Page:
By Dr. James M. Dahle, WCI Founder
Retirement is risky. I mean, life is risky, but the financial risks you face once you are no longer generating earned income are no joke. You need to understand what they are, quantify them in a reasonable way, and have a plan to deal with each of them.
The 7 Retirement Risks
Let's go through each of them one by one.
#1 Longevity Risk
Longevity risk is the risk that you run out of money before you run out of time. Normally, you would think having a long, fruitful life would be a good thing. That's probably true, as long as you don't run out of money. Truth be told, almost nobody really ever runs out of money completely. Most have a backstop from Social Security, and any logical person will cut back spending as they see their nest egg dwindle. The real risk is having to cut back your lifestyle dramatically in retirement.
That happens all the time, even if the classic image of having to eat Alpo is not particularly accurate. At least one study suggests that people actually overestimate this risk. Only 58% of 65-year-olds expected to live until 80, yet 66% of them actually do. Among the financially literate, I find just the opposite. People with some wealth are often terrified they'll outlive their money. Thus, it is helpful to see one of my favorite charts, often called Rich, Broke, or Dead. I use it to encourage people to spend a little more.
The chart comes from engaging-data.com. Using reasonable assumptions, black represents the chances of being dead at a given age, and red represents the chances of being broke. The various shades of green represent not being broke—the darker the green shows increasing levels of wealth. The point is that with a typical safe withdrawal rate, you are far more likely to end up wealthy than broke early in your retirement. And later in retirement, you're far more likely to be dead than broke.
How to Beat Longevity Risk
No, the answer isn't euthanasia. The answer is to have a realistic estimate of this risk. The first number you need to understand is the true risk of you living a long time. What is your life expectancy, according to the tables? While it is good to know the average, it is more important to know the range. Let me introduce the Actuaries Longevity Illustrator. You simply put in a little bit of information like this:
Hit “view results” and it spits out this:
Katie and I have already survived into our mid-40s, and we're relatively healthy. This estimator says our life expectancy is in the upper 80s to lower 90s. But it isn't a magic crystal ball. There's a range there, and if you take the 10th percentile and the 90th percentile, that suggests that I have an 80% chance of dying somewhere between 73 and 101. That's 28 years. That's a huge range. If you add these numbers together, there's a halfway decent chance one of us will live to be 100. If we retire at 60, we probably really do need our money to last 40 years.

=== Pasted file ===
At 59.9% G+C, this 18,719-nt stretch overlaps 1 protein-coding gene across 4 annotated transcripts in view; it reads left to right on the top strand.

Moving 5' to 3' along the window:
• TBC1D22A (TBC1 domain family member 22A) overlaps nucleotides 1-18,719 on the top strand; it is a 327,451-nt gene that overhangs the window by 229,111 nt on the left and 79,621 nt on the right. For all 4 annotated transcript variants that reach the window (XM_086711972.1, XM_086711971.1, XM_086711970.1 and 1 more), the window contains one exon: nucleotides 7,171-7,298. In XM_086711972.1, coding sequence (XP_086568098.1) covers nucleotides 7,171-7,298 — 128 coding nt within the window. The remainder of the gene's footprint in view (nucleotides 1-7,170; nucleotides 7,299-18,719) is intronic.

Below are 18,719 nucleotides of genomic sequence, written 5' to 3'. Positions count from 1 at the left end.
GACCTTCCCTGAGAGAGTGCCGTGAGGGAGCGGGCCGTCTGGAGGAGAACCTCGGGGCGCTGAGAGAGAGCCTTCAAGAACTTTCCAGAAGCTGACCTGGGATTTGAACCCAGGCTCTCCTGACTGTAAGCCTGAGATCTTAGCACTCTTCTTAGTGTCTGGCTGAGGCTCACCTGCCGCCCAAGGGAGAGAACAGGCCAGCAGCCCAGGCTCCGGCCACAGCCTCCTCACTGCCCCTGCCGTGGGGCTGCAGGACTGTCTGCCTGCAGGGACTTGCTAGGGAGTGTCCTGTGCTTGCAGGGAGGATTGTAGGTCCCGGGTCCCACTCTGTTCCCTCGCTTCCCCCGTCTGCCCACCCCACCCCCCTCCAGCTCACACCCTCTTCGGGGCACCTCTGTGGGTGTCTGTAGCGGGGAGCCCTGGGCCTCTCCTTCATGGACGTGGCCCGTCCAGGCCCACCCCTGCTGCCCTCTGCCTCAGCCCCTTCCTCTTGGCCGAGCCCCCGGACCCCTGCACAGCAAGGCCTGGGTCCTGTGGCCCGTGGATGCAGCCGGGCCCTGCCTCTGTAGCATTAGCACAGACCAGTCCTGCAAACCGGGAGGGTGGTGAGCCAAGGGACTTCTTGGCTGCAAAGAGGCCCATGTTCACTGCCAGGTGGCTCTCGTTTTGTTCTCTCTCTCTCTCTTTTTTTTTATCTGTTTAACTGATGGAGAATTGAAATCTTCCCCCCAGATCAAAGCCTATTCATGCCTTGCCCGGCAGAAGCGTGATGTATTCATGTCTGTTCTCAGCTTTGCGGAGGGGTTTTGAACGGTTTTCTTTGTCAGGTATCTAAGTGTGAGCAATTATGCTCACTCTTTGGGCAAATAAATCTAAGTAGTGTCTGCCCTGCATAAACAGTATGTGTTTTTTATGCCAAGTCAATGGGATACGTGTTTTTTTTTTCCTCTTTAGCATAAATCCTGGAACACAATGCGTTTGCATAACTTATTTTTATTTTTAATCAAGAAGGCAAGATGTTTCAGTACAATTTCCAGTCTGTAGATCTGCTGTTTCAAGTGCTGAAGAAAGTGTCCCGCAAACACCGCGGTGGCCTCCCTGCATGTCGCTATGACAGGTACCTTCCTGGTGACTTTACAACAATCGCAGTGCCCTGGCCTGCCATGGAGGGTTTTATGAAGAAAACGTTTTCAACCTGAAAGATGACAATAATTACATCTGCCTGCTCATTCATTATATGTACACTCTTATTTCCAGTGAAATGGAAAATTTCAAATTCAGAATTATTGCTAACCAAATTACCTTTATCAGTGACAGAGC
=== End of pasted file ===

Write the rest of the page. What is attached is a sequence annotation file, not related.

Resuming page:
How do you beat longevity risk? There are two good ways. The first is to have so much money compared to what you're spending that there is very little chance of running out of money. This is the approach we are taking simply because we have enough money to do so. The approach often looks like just spending the income from investments, or using a ridiculously low withdrawal rate—like, 1,2, or even 3%.
The second approach is to guarantee you won't run out of money. It turns out that if you ask people how much wealth they would be willing to give up to guarantee that they won't run out of money, the answer is 27%. What does it actually cost to buy that guarantee? Well, it depends. But my point is that the guarantee can be purchased. You do so by taking pensions offered by employers, delaying when you take Social Security, and purchasing Single Premium Immediate Annuities. Yes, the guarantees are only as good as the guarantor (employer, US government, and insurance companies), but it's worth something.
More information here:
#2 Investment Risks in Retirement
If longevity risk is the risk of you living too long, investment risk is the risk of your money not living long enough. Poor investment performance, especially in the early years of retirement (often called sequence of returns risk), can really do a hatchet job on your nest egg. Bad performance combined with regular withdrawals can decimate a nest egg surprisingly quickly.
How to Beat Investment Risk
There are a lot of investment risks that can be eliminated simply by being a good investor. You can eliminate single stock risk by not investing in individual stocks. You can beat manager risk by not investing in actively managed funds. Use low-cost, broadly diversified index funds as the base of your stock, bond, and perhaps even real estate portfolio. Avoid extreme portfolios, market timing, and stock picking. You need to make sure you're taking on enough market risk to reach your goals, but not so much that you panic-sell in a market downturn. Your own behavior often matters more than the behavior of your investments. You cannot completely eliminate market risk, but you can certainly minimize it by investing intelligently.
#3 Inflation Risk
Inflation risk is the risk that the value of your money decreases due to a general increase in the cost of the goods and services that you purchase. Even moderate levels of inflation can decimate a cash-heavy nest egg over long periods of time. For example, with 5% inflation, $10,000 turns into the equivalent of $3,584 over 20 years.
How to Beat Inflation Risk
You generally beat inflation risk by taking on market risk.
“But I don't want to invest in stocks; they're risky!”